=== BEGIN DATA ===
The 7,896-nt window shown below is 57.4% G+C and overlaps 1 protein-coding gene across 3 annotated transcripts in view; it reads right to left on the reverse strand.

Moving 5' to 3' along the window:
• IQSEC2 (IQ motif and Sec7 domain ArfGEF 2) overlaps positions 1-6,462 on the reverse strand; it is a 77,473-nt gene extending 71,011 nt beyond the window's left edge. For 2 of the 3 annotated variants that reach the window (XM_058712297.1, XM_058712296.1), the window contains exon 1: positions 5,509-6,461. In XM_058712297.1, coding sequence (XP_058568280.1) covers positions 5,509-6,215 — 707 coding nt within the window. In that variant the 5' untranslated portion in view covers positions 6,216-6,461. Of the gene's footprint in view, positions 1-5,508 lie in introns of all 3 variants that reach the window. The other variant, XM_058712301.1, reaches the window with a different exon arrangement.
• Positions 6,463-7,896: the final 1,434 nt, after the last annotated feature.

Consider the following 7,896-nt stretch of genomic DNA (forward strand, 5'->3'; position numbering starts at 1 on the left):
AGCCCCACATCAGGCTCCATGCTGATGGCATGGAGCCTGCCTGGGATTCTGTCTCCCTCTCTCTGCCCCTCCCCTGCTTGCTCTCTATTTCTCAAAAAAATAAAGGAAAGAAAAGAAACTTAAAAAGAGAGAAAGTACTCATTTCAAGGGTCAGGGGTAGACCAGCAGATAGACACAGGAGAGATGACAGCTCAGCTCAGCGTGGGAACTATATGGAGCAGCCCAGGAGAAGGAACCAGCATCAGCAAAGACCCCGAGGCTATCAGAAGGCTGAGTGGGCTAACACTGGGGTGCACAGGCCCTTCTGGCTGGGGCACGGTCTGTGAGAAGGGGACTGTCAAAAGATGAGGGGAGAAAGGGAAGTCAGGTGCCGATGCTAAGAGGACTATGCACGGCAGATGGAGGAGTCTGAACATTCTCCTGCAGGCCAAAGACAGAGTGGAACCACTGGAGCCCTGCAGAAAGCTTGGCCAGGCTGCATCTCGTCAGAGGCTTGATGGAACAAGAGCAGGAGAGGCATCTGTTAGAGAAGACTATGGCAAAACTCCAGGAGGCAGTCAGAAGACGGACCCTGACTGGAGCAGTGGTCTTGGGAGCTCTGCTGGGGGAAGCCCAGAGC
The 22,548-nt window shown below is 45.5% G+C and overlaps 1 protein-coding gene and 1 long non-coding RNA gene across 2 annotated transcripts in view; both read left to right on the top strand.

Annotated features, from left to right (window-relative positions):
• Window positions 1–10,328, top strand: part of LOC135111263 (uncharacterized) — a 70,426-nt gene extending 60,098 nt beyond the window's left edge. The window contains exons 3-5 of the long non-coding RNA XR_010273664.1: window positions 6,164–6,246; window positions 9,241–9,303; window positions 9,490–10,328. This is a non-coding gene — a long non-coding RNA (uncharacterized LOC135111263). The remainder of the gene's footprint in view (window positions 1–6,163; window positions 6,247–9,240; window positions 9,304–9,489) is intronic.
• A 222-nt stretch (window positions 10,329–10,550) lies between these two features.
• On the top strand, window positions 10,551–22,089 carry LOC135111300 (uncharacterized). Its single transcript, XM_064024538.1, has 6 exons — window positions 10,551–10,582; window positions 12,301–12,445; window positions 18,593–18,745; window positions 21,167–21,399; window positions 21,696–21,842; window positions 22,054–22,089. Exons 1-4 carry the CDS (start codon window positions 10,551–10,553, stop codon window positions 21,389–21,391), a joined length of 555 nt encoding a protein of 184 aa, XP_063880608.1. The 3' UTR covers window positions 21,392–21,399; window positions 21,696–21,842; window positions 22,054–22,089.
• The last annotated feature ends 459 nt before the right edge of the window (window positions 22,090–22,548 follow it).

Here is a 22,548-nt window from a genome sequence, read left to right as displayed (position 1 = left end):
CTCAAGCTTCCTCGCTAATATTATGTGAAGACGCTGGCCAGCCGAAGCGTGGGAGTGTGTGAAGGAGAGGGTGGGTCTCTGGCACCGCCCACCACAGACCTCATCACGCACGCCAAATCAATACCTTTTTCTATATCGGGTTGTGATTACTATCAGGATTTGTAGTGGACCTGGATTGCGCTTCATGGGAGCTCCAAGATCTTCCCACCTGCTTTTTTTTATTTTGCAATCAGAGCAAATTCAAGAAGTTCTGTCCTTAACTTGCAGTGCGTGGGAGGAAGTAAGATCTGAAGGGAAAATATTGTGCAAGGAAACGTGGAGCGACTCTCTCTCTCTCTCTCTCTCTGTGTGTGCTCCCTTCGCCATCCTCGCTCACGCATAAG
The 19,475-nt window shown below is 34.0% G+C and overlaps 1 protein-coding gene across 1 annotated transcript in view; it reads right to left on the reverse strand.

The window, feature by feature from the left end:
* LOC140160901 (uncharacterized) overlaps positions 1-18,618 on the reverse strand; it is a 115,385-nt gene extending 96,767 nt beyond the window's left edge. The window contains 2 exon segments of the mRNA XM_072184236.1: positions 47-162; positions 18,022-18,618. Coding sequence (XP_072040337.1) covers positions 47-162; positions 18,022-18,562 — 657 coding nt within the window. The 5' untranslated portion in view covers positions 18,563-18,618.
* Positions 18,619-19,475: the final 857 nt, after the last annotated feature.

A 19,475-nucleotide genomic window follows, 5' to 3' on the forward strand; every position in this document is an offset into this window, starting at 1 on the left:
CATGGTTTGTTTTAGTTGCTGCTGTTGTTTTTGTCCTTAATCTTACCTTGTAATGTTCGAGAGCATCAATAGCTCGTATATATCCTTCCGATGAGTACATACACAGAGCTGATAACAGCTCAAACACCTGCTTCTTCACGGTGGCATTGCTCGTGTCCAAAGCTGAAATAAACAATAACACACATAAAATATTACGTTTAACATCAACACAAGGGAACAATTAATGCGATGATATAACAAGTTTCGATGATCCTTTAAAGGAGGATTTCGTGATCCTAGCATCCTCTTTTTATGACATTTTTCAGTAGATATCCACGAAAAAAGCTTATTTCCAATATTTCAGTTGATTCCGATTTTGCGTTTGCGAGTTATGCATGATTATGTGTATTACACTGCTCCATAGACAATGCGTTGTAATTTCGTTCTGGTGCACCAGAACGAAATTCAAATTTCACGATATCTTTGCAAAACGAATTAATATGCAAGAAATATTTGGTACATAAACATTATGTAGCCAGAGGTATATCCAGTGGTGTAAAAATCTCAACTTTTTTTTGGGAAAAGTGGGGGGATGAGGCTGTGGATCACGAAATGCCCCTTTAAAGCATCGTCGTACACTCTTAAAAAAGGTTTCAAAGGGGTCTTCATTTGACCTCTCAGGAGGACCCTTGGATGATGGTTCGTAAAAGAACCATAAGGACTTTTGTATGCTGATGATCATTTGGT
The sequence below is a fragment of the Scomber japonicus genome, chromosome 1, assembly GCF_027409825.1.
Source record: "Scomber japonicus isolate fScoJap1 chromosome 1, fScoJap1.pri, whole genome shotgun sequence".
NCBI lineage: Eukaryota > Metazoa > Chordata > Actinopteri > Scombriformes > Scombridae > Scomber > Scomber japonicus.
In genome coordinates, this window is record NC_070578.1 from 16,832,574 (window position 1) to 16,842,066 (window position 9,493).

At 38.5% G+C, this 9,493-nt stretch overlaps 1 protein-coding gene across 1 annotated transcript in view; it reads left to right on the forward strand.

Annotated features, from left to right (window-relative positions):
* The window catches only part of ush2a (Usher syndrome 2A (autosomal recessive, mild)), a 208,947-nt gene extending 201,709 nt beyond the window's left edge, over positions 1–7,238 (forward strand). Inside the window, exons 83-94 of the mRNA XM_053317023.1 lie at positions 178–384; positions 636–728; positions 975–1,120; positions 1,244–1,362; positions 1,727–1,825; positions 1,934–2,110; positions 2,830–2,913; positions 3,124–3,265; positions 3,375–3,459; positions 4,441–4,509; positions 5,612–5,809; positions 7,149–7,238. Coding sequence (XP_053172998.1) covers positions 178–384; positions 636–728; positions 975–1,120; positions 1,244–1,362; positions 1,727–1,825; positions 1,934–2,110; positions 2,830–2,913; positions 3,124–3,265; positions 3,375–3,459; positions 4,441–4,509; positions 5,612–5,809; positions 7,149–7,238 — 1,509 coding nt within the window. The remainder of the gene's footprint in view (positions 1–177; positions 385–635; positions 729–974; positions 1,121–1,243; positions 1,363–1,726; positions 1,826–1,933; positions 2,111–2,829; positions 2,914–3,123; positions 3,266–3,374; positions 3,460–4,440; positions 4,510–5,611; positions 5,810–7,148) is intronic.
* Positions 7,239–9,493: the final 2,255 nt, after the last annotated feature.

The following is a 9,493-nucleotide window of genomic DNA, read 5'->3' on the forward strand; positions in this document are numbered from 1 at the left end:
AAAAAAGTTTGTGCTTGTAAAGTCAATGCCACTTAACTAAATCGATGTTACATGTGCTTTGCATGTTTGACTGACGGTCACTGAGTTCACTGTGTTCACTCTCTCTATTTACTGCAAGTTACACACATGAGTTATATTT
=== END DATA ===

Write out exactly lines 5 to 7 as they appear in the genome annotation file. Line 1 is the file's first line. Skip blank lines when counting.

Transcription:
Consider the following 7,896-nt stretch of genomic DNA (forward strand, 5'->3'; position numbering starts at 1 on the left):
AGCCCCACATCAGGCTCCATGCTGATGGCATGGAGCCTGCCTGGGATTCTGTCTCCCTCTCTCTGCCCCTCCCCTGCTTGCTCTCTATTTCTCAAAAAAATAAAGGAAAGAAAAGAAACTTAAAAAGAGAGAAAGTACTCATTTCAAGGGTCAGGGGTAGACCAGCAGATAGACACAGGAGAGATGACAGCTCAGCTCAGCGTGGGAACTATATGGAGCAGCCCAGGAGAAGGAACCAGCATCAGCAAAGACCCCGAGGCTATCAGAAGGCTGAGTGGGCTAACACTGGGGTGCACAGGCCCTTCTGGCTGGGGCACGGTCTGTGAGAAGGGGACTGTCAAAAGATGAGGGGAGAAAGGGAAGTCAGGTGCCGATGCTAAGAGGACTATGCACGGCAGATGGAGGAGTCTGAACATTCTCCTGCAGGCCAAAGACAGAGTGGAACCACTGGAGCCCTGCAGAAAGCTTGGCCAGGCTGCATCTCGTCAGAGGCTTGATGGAACAAGAGCAGGAGAGGCATCTGTTAGAGAAGACTATGGCAAAACTCCAGGAGGCAGTCAGAAGACGGACCCTGACTGGAGCAGTGGTCTTGGGAGCTCTGCTGGGGGAAGCCCAGAGC
The 22,548-nt window shown below is 45.5% G+C and overlaps 1 protein-coding gene and 1 long non-coding RNA gene across 2 annotated transcripts in view; both read left to right on the top strand.